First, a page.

"We believe this is the first month since the iPhone 4S launched in October 2011 that it was not the top selling smartphone in the U.S. market," Walkley wrote.
"However, our checks indicated strong consumer interest and likely demand for the iPhone 5, and we believe Apple will return to strong number one smartphone share in the U.S. post the iPhone 5 launch."
As noted by iDownloadBlog, market research firm Kantar Worldpanel ComTech has made similar claims. It says that smartphones with screens measuring four inches and above have been enjoying increasing market share. Almost one-third of all devices sold in the last three months had a screen size of more than 4.5 inches.
If rumors are to be believed, Apple does have the screen size issue in mind this time around as the new iPhone is expected to have a larger 4-inch display, incorporating the in-cell touch display technology. Given that, it will be interesting to see how consumers respond to a taller iPhone should it feature a bigger screen.
While Walkley talked about the Samsung Galaxy S3 outselling the iPhone in the U.S., Piper Jaffray analyst Gene Munster's estimates indicated that Samsung's presumed lead would be transitory.
Apple Insider reported, citing Munster, that Apple could sell a total of between six million and 10 million new iPhone units in the last week of September, if the company's suppliers keep up with the pent up demand.
If Apple reaches this mark, it "would result in an 8 percent upside to Wall Street's current projection of $35 billion in revenue, and 12 percent upside to earnings per share of $8.46," said the report.
Although analysts expect Apple to report sales of between 22 million and 23 million iPhones in the September quarter, Munster believed that the launch of the new iPhone this month could drive the total sales to touch the 28 million mark.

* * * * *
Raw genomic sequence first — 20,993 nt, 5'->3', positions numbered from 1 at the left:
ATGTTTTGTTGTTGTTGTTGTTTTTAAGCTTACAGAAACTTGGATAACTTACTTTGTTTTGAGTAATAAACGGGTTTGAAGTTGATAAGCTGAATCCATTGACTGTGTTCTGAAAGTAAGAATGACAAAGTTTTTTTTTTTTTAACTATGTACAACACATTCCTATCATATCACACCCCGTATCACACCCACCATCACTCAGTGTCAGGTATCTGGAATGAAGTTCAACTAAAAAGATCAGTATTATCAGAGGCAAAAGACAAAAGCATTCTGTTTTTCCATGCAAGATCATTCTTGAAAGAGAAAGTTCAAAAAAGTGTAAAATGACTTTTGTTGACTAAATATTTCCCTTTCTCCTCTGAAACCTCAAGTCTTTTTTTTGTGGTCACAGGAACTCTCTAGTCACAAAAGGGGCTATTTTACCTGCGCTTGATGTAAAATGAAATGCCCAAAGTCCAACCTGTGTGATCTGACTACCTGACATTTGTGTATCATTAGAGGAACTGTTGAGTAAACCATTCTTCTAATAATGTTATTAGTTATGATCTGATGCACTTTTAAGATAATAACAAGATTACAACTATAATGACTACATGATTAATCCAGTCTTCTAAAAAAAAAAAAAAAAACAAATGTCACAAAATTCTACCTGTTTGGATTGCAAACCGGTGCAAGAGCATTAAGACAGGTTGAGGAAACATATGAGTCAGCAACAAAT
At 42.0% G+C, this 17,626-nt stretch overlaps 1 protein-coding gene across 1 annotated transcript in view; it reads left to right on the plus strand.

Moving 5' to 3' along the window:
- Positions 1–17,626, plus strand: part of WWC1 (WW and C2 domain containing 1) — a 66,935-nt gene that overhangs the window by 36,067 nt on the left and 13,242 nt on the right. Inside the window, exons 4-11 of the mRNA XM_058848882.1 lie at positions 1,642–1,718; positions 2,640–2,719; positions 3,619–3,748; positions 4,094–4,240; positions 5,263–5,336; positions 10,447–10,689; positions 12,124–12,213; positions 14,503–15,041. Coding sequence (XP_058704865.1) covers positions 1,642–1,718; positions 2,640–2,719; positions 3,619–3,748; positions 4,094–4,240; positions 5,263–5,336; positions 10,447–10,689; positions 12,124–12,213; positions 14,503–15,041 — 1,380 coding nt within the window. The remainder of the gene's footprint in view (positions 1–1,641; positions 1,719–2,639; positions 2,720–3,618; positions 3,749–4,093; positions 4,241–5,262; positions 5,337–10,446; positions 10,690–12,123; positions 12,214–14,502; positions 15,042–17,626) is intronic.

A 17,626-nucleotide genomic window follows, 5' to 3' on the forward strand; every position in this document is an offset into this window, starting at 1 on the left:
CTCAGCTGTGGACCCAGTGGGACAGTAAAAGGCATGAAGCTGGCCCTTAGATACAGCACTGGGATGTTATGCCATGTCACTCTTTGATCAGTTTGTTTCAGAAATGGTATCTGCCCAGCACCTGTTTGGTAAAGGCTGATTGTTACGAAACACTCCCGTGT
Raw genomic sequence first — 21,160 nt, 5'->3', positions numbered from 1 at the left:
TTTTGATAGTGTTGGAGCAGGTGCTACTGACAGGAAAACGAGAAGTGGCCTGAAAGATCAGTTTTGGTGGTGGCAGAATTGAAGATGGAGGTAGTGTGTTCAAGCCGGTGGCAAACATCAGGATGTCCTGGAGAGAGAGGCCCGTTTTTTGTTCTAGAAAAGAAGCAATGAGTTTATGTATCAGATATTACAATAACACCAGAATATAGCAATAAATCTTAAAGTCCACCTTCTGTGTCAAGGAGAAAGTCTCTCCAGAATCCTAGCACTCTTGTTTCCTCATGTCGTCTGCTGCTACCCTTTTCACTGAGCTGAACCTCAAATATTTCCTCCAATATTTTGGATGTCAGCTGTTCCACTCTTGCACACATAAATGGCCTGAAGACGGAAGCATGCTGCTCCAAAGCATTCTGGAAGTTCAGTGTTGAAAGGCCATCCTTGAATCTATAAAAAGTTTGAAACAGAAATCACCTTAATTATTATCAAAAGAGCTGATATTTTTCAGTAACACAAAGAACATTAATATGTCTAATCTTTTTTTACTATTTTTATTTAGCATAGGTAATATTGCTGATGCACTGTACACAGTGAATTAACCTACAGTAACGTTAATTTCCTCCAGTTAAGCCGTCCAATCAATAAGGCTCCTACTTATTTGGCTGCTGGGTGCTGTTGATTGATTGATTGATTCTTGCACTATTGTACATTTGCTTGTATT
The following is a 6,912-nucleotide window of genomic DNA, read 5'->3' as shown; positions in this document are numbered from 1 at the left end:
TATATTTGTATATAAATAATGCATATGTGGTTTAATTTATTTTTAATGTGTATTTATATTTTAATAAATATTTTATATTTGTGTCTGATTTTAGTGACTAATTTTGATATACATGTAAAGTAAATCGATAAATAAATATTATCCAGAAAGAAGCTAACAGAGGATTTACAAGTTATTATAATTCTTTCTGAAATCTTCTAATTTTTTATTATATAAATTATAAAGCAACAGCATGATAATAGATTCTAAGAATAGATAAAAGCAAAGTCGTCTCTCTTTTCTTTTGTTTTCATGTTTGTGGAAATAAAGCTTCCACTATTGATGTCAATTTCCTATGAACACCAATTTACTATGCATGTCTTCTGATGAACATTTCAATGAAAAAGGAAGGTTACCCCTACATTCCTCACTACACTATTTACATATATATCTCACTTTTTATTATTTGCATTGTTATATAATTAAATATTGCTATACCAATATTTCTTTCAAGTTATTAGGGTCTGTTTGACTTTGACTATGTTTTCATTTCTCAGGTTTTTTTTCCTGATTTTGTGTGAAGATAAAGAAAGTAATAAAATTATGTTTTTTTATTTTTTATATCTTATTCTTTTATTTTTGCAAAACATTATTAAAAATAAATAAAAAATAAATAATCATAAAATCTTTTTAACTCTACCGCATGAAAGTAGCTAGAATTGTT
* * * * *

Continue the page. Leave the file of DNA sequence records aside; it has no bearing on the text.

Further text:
How Popular Will The New iPhone Be?
According to a survey by TechBargains in August, more than 74 percent of the iPhone 4 and 71 percent of the iPhone 3GS owners were willing to go for the upgrade while 64 percent of iPhone 4S owners were planning to switch.
On the other hand, 22 percent of Android phone users and 38 percent of BlackBerry users expressed interest in dumping their current handsets for the new Apple iPhone.
The survey of over 1,300 people also revealed that most smartphone users prefer a device that comes with longer battery life, a faster processor and 4G LTE connectivity. A bigger screen and microSD were the fourth and fifth popular features respectively that users want in their devices.
From what is rumored, the iPhone 5 is expected to come with a larger 4-inch screen with in-cell touch technology, a uni-body design and a smaller 9-pin dock connector. The device is likely to run on iOS 6, which would be completely scalable to a larger 640 x 1136 display.
The device is expected to be powered by a much-improved processor. Other talked-about features include 4G LTE technology, Near Field Communication (NFC), 1GB RAM, improved Siri, liquidmetal casing, an 8 megapixel (or even higher) rear camera, a 2 megapixel front-facing camera for video chatting and a much-improved battery life.